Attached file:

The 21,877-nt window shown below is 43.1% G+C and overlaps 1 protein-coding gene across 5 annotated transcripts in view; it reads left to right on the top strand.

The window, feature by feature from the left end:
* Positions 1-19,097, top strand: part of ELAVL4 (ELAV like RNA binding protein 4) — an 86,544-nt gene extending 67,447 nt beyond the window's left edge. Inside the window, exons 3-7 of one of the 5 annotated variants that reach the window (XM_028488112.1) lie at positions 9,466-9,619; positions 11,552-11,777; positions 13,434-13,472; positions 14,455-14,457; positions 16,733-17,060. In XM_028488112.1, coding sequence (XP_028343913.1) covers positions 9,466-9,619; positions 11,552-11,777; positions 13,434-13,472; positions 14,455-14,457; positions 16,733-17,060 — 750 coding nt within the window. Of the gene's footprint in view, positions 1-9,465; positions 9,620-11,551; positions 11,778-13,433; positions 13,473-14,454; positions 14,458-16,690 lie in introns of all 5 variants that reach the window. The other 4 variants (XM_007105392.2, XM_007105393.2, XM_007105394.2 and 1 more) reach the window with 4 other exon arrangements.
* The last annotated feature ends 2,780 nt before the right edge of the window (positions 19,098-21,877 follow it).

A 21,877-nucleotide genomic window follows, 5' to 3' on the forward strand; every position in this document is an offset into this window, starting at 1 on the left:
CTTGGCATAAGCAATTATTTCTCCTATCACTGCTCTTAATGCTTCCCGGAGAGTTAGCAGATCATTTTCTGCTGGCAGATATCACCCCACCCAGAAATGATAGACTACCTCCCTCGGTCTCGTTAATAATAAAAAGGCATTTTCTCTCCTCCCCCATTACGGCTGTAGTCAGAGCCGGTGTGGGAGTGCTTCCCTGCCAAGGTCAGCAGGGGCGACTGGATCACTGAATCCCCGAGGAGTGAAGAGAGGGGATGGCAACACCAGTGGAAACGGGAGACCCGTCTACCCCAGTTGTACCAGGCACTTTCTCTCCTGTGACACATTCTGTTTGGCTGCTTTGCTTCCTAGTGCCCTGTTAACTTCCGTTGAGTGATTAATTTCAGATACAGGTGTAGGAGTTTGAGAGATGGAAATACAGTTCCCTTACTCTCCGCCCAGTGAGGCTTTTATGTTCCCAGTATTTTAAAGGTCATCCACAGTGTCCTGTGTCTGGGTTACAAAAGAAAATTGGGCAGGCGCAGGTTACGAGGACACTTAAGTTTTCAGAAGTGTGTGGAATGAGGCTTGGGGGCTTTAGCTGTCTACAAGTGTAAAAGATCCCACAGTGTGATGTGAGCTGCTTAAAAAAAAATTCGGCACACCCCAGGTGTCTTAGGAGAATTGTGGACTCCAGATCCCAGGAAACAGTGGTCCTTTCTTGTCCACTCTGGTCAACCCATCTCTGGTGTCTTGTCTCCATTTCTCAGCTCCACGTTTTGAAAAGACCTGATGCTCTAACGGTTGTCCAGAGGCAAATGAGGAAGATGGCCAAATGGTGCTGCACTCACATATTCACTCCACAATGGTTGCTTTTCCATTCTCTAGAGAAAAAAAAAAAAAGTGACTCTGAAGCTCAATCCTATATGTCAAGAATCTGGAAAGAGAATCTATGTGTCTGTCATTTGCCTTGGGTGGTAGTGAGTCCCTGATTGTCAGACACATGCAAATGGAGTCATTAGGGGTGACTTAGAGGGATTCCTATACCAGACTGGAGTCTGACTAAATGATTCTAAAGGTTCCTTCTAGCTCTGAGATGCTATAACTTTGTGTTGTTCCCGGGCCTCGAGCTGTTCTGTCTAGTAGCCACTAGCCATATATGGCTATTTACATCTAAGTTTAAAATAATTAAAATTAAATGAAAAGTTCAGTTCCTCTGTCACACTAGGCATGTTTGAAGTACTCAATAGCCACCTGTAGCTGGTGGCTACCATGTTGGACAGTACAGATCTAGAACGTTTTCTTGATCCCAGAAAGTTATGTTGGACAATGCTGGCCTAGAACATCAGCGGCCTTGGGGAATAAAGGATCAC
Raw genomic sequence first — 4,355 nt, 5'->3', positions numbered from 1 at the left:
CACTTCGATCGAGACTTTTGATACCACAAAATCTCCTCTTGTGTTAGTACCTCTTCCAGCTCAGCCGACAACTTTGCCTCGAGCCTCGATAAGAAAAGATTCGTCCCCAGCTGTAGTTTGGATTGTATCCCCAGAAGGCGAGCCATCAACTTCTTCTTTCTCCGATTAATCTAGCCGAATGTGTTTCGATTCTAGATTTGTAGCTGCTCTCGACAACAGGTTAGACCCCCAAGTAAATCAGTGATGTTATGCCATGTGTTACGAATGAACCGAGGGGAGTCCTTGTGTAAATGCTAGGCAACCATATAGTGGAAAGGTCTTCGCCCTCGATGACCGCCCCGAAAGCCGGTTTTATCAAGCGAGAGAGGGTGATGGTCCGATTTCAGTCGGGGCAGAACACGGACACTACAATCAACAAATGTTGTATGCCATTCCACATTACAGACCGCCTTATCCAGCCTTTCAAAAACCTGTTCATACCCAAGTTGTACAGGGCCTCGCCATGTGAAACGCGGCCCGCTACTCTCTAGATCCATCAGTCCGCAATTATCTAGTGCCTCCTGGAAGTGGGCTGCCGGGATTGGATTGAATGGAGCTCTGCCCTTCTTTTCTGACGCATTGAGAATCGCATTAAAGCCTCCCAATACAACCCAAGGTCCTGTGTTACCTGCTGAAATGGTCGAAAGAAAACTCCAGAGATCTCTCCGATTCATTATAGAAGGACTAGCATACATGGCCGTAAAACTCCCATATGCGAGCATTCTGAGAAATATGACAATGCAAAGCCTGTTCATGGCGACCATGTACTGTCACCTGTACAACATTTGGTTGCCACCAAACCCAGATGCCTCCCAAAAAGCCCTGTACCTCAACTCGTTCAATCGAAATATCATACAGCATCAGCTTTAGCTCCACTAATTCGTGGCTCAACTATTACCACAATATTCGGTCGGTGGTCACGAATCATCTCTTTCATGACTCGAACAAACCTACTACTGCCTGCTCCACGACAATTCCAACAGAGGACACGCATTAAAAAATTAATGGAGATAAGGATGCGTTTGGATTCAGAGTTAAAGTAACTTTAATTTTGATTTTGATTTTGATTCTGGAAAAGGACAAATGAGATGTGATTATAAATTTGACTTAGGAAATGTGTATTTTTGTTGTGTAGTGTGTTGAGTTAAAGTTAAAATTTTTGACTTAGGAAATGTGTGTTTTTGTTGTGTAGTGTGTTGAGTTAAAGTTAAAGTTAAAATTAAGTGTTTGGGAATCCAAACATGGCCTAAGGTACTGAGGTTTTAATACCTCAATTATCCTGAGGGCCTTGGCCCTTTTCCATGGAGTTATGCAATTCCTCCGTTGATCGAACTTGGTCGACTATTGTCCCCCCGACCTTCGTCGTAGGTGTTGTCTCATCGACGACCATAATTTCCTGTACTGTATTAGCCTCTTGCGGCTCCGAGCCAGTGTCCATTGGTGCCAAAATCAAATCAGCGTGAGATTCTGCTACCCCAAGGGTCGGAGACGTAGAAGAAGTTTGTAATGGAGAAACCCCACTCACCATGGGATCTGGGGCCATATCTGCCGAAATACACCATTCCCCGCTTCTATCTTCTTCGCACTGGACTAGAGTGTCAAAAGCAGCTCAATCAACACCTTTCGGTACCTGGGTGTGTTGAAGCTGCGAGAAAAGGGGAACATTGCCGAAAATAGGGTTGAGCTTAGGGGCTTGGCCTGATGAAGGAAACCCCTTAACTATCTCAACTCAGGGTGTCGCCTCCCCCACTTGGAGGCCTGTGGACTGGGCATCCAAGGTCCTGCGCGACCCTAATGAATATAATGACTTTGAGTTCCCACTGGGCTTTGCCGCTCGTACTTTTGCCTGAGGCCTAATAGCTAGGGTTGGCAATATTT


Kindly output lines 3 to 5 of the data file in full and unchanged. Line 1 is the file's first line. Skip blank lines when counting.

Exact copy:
* Positions 1-19,097, top strand: part of ELAVL4 (ELAV like RNA binding protein 4) — an 86,544-nt gene extending 67,447 nt beyond the window's left edge. Inside the window, exons 3-7 of one of the 5 annotated variants that reach the window (XM_028488112.1) lie at positions 9,466-9,619; positions 11,552-11,777; positions 13,434-13,472; positions 14,455-14,457; positions 16,733-17,060. In XM_028488112.1, coding sequence (XP_028343913.1) covers positions 9,466-9,619; positions 11,552-11,777; positions 13,434-13,472; positions 14,455-14,457; positions 16,733-17,060 — 750 coding nt within the window. Of the gene's footprint in view, positions 1-9,465; positions 9,620-11,551; positions 11,778-13,433; positions 13,473-14,454; positions 14,458-16,690 lie in introns of all 5 variants that reach the window. The other 4 variants (XM_007105392.2, XM_007105393.2, XM_007105394.2 and 1 more) reach the window with 4 other exon arrangements.
* The last annotated feature ends 2,780 nt before the right edge of the window (positions 19,098-21,877 follow it).

A 21,877-nucleotide genomic window follows, 5' to 3' on the forward strand; every position in this document is an offset into this window, starting at 1 on the left: